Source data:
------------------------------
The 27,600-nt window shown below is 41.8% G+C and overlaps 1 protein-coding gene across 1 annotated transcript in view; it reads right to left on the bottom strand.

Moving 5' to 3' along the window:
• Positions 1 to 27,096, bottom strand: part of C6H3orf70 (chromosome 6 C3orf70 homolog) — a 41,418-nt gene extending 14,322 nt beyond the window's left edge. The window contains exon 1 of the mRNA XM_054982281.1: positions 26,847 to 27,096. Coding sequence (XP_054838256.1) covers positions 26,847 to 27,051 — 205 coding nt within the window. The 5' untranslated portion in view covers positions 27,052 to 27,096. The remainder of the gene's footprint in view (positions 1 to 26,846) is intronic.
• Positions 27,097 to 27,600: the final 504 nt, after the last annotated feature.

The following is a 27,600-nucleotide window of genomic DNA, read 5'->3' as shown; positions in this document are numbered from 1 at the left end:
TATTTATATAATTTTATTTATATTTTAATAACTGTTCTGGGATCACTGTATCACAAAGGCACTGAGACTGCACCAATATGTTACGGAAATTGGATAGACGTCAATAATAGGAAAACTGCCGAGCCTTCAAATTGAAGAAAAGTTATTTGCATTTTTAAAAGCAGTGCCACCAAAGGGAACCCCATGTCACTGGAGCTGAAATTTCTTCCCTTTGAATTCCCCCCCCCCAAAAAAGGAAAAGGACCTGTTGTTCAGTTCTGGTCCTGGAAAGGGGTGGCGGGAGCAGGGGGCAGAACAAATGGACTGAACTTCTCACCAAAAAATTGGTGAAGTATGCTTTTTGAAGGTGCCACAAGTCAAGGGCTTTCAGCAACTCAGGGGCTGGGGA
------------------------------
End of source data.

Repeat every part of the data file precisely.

The 27,600-nt window shown below is 41.8% G+C and overlaps 1 protein-coding gene across 1 annotated transcript in view; it reads right to left on the bottom strand.

Moving 5' to 3' along the window:
• Positions 1 to 27,096, bottom strand: part of C6H3orf70 (chromosome 6 C3orf70 homolog) — a 41,418-nt gene extending 14,322 nt beyond the window's left edge. The window contains exon 1 of the mRNA XM_054982281.1: positions 26,847 to 27,096. Coding sequence (XP_054838256.1) covers positions 26,847 to 27,051 — 205 coding nt within the window. The 5' untranslated portion in view covers positions 27,052 to 27,096. The remainder of the gene's footprint in view (positions 1 to 26,846) is intronic.
• Positions 27,097 to 27,600: the final 504 nt, after the last annotated feature.

The following is a 27,600-nucleotide window of genomic DNA, read 5'->3' as shown; positions in this document are numbered from 1 at the left end:
TATTTATATAATTTTATTTATATTTTAATAACTGTTCTGGGATCACTGTATCACAAAGGCACTGAGACTGCACCAATATGTTACGGAAATTGGATAGACGTCAATAATAGGAAAACTGCCGAGCCTTCAAATTGAAGAAAAGTTATTTGCATTTTTAAAAGCAGTGCCACCAAAGGGAACCCCATGTCACTGGAGCTGAAATTTCTTCCCTTTGAATTCCCCCCCCCCAAAAAAGGAAAAGGACCTGTTGTTCAGTTCTGGTCCTGGAAAGGGGTGGCGGGAGCAGGGGGCAGAACAAATGGACTGAACTTCTCACCAAAAAATTGGTGAAGTATGCTTTTTGAAGGTGCCACAAGTCAAGGGCTTTCAGCAACTCAGGGGCTGGGGA